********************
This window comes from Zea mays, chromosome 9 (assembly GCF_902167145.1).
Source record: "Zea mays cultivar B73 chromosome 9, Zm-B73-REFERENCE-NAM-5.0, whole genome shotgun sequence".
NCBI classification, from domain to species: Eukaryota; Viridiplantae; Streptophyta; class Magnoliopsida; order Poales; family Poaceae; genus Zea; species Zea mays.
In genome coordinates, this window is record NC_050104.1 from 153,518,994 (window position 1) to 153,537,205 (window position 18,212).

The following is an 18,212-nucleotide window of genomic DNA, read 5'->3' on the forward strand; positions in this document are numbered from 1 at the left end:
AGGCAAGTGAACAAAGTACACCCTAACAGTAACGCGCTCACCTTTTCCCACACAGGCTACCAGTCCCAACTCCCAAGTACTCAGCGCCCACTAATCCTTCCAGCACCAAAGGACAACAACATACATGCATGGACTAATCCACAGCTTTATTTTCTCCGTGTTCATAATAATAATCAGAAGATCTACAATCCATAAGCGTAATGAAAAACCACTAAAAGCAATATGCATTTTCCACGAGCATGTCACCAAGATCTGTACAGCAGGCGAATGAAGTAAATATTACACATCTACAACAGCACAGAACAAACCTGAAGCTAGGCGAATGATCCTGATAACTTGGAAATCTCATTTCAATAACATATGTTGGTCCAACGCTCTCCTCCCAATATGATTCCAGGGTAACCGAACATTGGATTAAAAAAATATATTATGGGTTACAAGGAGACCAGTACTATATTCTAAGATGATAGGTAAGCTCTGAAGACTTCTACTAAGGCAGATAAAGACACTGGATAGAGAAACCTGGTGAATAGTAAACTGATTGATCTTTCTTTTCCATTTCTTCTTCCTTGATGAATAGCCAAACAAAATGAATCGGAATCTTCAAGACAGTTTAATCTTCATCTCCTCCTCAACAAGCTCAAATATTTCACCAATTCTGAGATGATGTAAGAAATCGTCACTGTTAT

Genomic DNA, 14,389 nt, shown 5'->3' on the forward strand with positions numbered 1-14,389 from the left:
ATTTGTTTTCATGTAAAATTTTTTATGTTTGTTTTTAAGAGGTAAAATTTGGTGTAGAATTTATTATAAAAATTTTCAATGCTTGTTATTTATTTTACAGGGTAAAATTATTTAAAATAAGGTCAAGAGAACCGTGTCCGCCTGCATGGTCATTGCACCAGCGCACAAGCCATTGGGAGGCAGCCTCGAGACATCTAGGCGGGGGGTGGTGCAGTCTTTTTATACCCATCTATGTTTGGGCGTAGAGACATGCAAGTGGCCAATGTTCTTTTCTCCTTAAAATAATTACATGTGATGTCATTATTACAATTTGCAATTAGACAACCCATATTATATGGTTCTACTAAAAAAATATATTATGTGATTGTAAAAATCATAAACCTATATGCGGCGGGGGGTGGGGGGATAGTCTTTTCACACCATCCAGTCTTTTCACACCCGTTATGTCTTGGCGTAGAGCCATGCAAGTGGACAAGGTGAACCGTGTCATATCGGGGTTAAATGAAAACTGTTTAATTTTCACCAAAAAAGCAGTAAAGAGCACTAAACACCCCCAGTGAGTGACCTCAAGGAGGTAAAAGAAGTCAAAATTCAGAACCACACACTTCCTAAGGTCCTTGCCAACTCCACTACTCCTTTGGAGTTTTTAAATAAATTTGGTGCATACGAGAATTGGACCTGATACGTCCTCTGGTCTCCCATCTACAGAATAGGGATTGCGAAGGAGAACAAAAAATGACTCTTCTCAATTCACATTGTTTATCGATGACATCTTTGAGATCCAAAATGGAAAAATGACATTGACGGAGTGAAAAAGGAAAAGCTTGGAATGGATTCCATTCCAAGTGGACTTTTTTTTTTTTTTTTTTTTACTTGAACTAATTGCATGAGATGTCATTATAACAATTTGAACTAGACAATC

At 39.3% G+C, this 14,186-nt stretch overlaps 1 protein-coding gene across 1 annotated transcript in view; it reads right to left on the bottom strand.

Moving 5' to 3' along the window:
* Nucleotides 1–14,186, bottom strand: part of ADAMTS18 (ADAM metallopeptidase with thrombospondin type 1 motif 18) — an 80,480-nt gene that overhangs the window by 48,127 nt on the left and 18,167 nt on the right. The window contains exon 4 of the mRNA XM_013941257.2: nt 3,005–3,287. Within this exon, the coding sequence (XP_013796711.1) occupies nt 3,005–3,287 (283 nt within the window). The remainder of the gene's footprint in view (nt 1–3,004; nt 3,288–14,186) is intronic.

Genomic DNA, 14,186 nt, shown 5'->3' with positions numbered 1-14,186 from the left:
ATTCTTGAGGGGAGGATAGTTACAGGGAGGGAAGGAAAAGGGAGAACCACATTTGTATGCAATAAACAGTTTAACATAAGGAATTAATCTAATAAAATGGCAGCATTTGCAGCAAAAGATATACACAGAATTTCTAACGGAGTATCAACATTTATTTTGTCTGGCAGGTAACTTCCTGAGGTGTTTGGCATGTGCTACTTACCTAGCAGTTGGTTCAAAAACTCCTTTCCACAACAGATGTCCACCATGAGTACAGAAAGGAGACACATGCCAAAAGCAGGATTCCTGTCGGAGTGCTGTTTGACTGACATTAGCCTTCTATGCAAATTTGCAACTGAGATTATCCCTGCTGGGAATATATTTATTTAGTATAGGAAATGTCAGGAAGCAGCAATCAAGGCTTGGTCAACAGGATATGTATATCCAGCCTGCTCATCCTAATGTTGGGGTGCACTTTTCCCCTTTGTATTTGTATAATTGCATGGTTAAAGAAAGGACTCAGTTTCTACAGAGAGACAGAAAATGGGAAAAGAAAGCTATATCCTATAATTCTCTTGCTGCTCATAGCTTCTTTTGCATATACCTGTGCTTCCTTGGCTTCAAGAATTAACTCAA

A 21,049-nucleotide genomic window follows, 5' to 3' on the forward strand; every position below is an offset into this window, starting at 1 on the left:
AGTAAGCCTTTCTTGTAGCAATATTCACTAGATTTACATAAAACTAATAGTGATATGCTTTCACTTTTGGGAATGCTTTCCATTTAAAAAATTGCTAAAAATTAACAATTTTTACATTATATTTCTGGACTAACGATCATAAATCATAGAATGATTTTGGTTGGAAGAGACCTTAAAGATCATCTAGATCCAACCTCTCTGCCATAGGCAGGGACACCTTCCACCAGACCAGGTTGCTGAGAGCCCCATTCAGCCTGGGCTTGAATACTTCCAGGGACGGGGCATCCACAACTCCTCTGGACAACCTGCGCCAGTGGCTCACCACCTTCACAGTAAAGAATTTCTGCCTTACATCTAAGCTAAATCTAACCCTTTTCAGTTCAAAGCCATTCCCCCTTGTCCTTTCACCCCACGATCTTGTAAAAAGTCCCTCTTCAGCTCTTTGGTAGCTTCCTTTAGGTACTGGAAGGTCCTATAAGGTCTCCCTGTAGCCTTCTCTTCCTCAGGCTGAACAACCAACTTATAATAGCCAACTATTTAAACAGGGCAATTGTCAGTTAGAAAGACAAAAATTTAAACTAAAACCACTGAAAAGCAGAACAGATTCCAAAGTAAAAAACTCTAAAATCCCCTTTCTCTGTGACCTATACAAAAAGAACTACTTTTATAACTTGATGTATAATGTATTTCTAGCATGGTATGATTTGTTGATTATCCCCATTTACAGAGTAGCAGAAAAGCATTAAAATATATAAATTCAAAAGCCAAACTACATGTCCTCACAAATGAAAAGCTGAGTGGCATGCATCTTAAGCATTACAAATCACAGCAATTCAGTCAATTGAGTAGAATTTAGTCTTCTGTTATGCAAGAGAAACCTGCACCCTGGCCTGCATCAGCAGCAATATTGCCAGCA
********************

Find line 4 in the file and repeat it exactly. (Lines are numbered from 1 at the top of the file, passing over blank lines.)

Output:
In genome coordinates, this window is record NC_050104.1 from 153,518,994 (window position 1) to 153,537,205 (window position 18,212).